In the Old Testament, we read about the tabernacle that God had his people build. This large tent-like structure was the physical reminder of God's presence with his people. Later that tabernacle was replaced with a temple, which served the same function.

These sacred places had outer courts which could be accessed by all the faithful. They also had what was known as the Holy Place, where only those designated as priests could enter. Within the Holy Place, there was a special area known as the Holy of Holies. This was where the Ark of the Covenant was kept; it was seen as the place where God manifested himself.

Only one man, the high priest, could enter the Holy of Holies. He could only enter once per year on what was known as the Day of Atonement. Anyone else risked death if they dared go into the Holy of Holies.

During Jesus' lifetime, the Holy of Holies was separated from the Holy Place by a thick curtain, said to be as thick as the width of the palm of a man's hand. It was reported to be 60 feet long and 30 feet high. That curtain must have been an impressive sight. That's why it's interesting to read what happened the day Jesus was crucified. In his gospel, the writer Mark tells us: "The curtain of the temple was torn in two from top to bottom" (Mark 15:38).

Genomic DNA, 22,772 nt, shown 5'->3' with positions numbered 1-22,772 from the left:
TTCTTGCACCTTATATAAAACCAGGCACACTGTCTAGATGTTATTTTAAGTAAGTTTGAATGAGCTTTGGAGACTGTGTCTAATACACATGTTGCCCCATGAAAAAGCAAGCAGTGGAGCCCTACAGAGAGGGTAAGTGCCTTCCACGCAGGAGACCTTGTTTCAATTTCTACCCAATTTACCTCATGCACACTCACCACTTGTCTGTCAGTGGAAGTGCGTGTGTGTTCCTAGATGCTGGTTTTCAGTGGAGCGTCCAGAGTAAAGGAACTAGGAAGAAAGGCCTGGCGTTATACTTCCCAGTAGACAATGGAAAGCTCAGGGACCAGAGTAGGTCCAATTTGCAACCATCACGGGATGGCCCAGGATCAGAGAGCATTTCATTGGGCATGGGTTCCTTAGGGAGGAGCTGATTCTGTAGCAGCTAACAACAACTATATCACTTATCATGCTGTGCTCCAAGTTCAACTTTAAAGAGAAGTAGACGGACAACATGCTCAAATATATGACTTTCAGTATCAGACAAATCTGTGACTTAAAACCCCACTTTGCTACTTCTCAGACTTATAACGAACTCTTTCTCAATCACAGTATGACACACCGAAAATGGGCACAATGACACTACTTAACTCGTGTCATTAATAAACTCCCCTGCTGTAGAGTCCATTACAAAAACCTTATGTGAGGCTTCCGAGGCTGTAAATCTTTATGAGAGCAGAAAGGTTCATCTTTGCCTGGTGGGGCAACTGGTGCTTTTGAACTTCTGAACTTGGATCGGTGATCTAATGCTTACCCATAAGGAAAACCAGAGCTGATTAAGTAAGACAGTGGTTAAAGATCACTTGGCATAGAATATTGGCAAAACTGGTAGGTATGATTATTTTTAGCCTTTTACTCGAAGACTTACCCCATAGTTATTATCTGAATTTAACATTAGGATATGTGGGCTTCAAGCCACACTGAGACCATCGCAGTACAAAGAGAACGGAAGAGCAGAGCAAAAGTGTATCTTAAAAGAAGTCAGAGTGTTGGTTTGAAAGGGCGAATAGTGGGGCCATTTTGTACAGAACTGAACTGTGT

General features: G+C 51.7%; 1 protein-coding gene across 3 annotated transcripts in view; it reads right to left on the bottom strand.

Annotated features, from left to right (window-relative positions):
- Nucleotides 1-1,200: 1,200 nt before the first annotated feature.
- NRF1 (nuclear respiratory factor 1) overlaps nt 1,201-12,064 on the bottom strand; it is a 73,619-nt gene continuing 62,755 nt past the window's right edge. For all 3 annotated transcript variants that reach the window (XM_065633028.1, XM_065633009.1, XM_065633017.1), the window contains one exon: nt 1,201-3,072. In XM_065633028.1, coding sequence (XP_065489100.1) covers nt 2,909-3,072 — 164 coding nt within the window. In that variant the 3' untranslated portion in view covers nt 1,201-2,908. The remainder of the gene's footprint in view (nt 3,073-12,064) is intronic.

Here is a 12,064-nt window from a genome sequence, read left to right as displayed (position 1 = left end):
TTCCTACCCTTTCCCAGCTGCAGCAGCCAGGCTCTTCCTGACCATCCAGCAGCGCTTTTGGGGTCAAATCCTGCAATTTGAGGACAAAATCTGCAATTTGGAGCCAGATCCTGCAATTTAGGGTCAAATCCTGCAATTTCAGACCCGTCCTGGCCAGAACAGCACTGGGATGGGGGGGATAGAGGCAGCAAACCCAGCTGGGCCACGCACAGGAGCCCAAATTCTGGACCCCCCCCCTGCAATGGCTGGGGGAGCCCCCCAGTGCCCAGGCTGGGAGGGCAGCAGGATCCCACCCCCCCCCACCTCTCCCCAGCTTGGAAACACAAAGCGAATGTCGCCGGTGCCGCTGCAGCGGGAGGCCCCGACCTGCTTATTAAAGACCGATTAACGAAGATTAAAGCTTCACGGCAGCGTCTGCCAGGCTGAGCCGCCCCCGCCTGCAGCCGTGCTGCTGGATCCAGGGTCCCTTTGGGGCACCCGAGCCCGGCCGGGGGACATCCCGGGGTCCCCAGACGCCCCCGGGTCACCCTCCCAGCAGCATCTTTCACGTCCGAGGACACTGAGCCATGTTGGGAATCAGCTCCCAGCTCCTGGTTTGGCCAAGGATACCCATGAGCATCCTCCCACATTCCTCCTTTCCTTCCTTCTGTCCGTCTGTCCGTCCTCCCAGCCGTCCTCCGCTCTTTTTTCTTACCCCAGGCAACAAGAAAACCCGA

This massive curtain was torn in two, a feat which took an enormous amount of strength. Not only that, but the tear started at the top, where no human hand could have reached it. God himself took the curtain and ripped it in half.

The way into the presence of God is open. No curtain is needed. Men no longer require priests to intercede for them, no longer need a representative to enter the Holy of Holies. Now everyone may freely approach God. The writer of the book of Hebrews tells us:

Therefore, brothers, since we have confidence to enter the Most Holy Place by the blood of Jesus, by a new and living way opened for us through the curtain, that is, his body, and since we have a great priest over the house of God, let us draw near to God with a sincere heart in full assurance of faith, having our hearts sprinkled to cleanse us from a guilty conscience and having our bodies washed with pure water (Hebrews 10:19-22).

Not only can we approach God, but we can do so with confidence
Not only can we approach God, but we can do so with confidence. All of us, not just the one designated high priest. We don't have to worry about whether it's the right day or the right time. Because of the sacrifice of Jesus, those of us with faithful, sincere hearts, who have been washed in the blood of Jesus, may confidently enter the presence of God.

Whether you're a longtime believer or someone just coming to the faith, there's only one logical thing for you to do: draw near to God. Get to know him, learn his will for you, and give your life to him.

If you'd like to talk more about how to do that, write to me at or visit or join us on the website.